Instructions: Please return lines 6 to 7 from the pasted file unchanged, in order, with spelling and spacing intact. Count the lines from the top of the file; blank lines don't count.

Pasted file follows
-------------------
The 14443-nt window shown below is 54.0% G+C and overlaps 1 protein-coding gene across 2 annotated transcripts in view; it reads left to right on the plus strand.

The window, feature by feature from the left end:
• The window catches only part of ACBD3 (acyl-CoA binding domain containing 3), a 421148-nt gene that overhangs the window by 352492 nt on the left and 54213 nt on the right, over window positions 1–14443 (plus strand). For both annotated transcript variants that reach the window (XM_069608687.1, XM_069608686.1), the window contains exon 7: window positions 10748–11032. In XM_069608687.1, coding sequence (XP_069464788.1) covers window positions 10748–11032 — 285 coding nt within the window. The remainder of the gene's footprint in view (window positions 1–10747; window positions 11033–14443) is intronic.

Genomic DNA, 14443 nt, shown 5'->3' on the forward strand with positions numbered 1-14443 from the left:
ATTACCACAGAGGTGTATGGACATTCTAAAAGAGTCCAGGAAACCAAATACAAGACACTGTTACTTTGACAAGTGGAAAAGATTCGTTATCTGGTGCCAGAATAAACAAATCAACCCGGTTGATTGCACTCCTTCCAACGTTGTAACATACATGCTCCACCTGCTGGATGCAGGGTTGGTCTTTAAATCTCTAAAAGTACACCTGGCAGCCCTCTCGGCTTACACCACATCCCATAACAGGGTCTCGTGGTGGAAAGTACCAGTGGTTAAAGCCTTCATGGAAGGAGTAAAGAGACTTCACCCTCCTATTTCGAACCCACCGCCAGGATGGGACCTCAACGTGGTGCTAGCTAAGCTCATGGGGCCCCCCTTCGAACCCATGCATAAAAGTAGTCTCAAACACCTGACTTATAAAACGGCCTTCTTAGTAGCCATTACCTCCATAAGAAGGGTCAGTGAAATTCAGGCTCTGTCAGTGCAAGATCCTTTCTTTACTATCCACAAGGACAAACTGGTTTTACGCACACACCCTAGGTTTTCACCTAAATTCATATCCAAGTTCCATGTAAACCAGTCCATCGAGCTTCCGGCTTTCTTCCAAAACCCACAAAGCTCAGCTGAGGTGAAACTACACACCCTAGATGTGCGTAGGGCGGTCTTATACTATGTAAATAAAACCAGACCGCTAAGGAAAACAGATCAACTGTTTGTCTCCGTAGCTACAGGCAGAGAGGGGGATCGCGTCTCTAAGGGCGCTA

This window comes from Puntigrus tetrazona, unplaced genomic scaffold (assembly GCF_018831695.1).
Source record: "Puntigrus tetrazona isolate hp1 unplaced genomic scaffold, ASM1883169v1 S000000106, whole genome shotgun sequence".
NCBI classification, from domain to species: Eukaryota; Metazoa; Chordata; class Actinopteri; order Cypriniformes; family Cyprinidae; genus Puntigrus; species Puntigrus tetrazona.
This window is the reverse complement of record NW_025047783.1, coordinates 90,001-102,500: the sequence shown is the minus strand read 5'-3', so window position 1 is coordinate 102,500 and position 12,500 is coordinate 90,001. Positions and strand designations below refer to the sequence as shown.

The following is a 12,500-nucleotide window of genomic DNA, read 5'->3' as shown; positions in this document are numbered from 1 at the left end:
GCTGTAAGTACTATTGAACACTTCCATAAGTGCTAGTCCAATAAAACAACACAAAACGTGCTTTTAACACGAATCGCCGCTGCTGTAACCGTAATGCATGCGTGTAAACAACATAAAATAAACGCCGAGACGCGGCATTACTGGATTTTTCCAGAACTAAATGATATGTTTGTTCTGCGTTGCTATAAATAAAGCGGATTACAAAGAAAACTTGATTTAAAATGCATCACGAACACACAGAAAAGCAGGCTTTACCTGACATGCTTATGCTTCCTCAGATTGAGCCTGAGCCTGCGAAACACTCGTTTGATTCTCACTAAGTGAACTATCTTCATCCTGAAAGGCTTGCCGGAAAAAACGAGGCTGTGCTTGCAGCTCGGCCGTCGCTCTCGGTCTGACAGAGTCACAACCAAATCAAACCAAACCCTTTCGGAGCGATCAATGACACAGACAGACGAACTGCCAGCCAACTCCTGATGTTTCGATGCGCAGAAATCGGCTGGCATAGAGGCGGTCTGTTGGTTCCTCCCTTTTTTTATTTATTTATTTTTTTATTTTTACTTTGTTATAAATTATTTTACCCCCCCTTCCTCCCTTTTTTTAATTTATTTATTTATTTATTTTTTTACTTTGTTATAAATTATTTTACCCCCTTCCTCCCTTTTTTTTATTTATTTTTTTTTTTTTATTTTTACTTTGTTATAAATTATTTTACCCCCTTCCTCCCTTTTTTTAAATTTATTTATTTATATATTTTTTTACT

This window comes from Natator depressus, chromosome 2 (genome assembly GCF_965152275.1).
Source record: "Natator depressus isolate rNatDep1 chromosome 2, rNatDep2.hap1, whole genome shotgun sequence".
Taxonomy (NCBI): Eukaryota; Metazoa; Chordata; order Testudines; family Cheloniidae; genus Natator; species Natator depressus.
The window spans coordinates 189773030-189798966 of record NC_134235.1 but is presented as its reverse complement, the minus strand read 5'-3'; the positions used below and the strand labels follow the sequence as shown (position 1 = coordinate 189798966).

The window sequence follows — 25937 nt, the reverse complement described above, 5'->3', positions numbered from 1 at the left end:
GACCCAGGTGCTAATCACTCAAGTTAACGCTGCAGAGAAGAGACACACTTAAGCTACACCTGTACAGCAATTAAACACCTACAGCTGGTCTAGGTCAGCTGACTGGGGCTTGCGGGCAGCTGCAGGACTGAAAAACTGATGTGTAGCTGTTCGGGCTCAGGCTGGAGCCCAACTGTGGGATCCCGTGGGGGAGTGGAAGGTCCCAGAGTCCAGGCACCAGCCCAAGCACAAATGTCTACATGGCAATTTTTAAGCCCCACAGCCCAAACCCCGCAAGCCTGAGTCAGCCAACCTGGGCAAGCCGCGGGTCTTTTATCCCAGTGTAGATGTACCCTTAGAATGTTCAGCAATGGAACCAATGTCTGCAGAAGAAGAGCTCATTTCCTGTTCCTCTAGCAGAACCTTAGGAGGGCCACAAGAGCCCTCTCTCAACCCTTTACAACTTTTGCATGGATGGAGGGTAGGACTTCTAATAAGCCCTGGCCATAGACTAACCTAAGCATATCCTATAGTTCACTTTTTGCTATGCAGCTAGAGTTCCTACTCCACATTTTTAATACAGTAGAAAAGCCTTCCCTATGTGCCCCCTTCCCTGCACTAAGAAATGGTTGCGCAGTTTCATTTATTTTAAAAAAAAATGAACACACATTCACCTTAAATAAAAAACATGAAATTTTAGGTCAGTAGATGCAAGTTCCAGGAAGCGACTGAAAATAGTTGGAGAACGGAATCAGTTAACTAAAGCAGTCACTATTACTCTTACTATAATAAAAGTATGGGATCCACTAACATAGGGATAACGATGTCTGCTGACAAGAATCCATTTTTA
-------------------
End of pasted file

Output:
This window comes from Puntigrus tetrazona, unplaced genomic scaffold (assembly GCF_018831695.1).
Source record: "Puntigrus tetrazona isolate hp1 unplaced genomic scaffold, ASM1883169v1 S000000106, whole genome shotgun sequence".